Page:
Hitler's speeches soon found a loud echo in the ranks of the Freikorps, and their units provided the new Nazi Führer with his first large followings. Hauptmann Ernst Röhm, von Epp's adjutant, who also headed his own Reichskriegsflagge Freikorps, sent Hitler an incessant flood of officers, NCOs and men. Taking a leaf from the communists' book, Hitler began to hire lorries and had them filled with party members, who drove noisily through the streets to meetings. The difference was that while the communists wore a curious assortment of dress, the Nazis, most of them ex-soldiers, sat bolt upright, wore smart Freikorps uniforms and seemed the very epitome of law and order reinstated. They were invariably cheered as they passed.
Hitler's main aim at this stage was to replace the party's small discussion groups with mass meetings, and the first of these, at the Festsaal of the Munich Hofbräuhaus on 24 February 1920, attracted nearly 2,000 people. The stewards on this auspicious occasion, when the NSDAP programme was laid down, were a squad of Zeitfreiwilligen or temporary volunteers, armed with pistols and clad in the field-grey of the Munich Reichswehr to which they were attached. Such supporters might well have been sympathetic, but they certainly had no undying loyalty to the new movement. So, towards the end of 1920, a permanent and regular Nazi formation called the Saalschutz, or Hall Guard, was set up to protect speakers at NSDAP gatherings. The Saalschutz was short-lived, however, for it was expanded and consolidated into a fresh body, the Sturmabteilung, or SA, during 1921. This was the work of Röhm and an ex-naval Leutnant, Hans-Ulrich Klintzsch, who created the SA as a new Freikorps to hammer the Reds and fend off opponents at political meetings. Whereas the Saalschutz had been designed to defend, the SA was to attack. Yet while the SA was affiliated to the party, it did not initially come under Hitler's personal authority, for its members had little respect for the finesse of politics. It took its orders from its own Führer, the self-appointed Commander-in-Chief Oberstleutnant Hermann Kriebel, who thought that, 'the best thing political blokes could do would be to belt up'. Originally confined to Munich, the SA made its first important foray outside the city when, on 14–15 October 1922, it took part in a 'German Day' at Coburg which resulted in a pitched battle with the communists who controlled the town. The 800 SA men present, almost the entire membership of the Sturmabteilung, succeeded in breaking the hold of the Red Front on Coburg, and press coverage of the incident served to make Hitler's name known to a wider public.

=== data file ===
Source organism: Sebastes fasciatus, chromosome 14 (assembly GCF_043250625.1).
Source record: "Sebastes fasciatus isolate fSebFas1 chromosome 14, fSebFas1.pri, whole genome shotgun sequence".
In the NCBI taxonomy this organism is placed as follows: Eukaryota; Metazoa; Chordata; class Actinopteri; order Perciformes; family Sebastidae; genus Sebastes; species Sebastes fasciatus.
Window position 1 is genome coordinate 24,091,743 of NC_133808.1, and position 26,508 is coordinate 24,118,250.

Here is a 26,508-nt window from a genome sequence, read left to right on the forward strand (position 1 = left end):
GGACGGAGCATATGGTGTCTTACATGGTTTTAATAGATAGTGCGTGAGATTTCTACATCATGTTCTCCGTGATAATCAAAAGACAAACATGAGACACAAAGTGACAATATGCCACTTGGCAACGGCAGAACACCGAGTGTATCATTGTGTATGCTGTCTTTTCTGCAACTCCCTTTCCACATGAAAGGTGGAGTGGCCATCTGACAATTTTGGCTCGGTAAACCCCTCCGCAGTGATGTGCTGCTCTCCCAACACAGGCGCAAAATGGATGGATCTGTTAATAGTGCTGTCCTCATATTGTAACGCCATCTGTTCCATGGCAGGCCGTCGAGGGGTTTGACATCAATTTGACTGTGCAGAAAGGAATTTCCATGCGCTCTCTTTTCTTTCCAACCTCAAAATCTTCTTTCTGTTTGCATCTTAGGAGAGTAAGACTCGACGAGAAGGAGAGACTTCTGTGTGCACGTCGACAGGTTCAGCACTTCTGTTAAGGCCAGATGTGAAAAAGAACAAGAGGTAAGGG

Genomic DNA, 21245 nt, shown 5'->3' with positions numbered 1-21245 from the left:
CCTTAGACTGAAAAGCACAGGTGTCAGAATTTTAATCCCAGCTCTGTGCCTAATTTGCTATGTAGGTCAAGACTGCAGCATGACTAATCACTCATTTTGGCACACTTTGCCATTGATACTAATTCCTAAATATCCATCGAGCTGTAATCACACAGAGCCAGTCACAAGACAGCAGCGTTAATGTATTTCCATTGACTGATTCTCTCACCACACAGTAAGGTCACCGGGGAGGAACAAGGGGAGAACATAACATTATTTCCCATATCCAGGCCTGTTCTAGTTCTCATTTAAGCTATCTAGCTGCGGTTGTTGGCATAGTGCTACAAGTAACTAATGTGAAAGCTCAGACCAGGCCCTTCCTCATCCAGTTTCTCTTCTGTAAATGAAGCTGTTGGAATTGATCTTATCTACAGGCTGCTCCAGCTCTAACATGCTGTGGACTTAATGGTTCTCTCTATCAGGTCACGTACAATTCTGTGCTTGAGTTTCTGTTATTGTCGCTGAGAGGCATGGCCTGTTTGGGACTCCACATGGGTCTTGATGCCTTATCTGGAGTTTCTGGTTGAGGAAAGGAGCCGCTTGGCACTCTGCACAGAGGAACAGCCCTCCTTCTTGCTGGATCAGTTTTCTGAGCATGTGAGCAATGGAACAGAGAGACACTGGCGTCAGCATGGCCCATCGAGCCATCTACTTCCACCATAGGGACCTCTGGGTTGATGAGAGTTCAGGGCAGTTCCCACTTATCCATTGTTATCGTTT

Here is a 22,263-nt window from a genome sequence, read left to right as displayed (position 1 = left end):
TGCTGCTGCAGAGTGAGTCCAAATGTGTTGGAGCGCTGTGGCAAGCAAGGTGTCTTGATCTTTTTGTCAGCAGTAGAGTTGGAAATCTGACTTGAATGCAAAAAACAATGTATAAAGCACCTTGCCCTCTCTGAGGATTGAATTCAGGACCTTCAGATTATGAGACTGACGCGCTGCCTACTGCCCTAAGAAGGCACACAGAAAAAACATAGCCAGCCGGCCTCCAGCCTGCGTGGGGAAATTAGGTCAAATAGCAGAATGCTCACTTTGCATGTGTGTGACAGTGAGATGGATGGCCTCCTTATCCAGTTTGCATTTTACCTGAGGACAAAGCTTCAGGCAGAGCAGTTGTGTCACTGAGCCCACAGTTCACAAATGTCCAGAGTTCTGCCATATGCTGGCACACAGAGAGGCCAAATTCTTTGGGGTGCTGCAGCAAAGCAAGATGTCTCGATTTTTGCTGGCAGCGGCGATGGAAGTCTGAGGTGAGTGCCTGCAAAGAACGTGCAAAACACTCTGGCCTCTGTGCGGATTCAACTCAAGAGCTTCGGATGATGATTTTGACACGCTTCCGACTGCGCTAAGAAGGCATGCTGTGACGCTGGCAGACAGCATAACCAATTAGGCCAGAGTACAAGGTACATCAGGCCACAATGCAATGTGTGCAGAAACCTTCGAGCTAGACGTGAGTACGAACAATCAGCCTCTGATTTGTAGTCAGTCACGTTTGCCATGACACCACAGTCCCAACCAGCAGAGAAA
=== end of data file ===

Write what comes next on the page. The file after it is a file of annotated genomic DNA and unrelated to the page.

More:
The first national rally of the NSDAP was held on 28 January 1923, when some 6,000 newly recruited SA men paraded before Hitler, who presented standards to the first four full SA regiments, entitled 'München', 'München II', 'Nürnberg' and 'Landshut'. There were sufficient volunteers during the next month alone to form a fifth regiment, and, in an effort to control better the rapidly growing organisation, Hitler appointed a new man of politics, the former air ace Hauptmann Hermann Göring, to lead it. Göring brought with him the prestige of a great wartime hero, the last commander of the von Richthofen squadron, victor of twenty-two aerial dog-fights and holder of Germany's highest gallantry decoration, the Order 'Pour le Mérite'. However, he was by nature lazy and self-indulgent. The true driving force behind the SA remained Röhm, who continued to use his army and Freikorps connections to supply the SA with arms. So, in spite of Göring's appointment, the SA in 1923 was far from being submissive. Its independence, upheld by the former leaders of the Freikorps, compelled Hitler to set up a small troop of men, from outside the SA, which would be entirely devoted to him. It was in this atmosphere that the SS was born.
In March 1923, Hitler ordered the formation of a Munich-based bodyguard known as the Stabswache, comprising twelve old comrades who swore an oath of loyalty to him personally and owed no allegiance to the leaders of the Freikorps or SA. Two months later, using the Stabswache as cadre, the 100-man Stosstrupp Adolf Hitler was created and fully kitted out with military-style uniforms and two trucks. The Stosstrupp quickly adopted the death's head as its distinctive emblem, and was led by Hauptmann Julius Schreck and Leutnant Josef Berchtold, both veterans of the Ehrhardt Brigade. Its headquarters were located in the Torbräu public house, and there met the first members of Hitler's bodyguard, who were destined to remain faithful to him at all times and follow his way up the political ladder. They included 'Sepp' Dietrich, Ulrich Graf, Rudolf Hess, Emil Maurice, Julius Schaub and Christian Weber.
Excerpted from Himmler's by Robin Lumsden. Copyright © 2013 Robin Lumsden. Excerpted by permission of The History Press.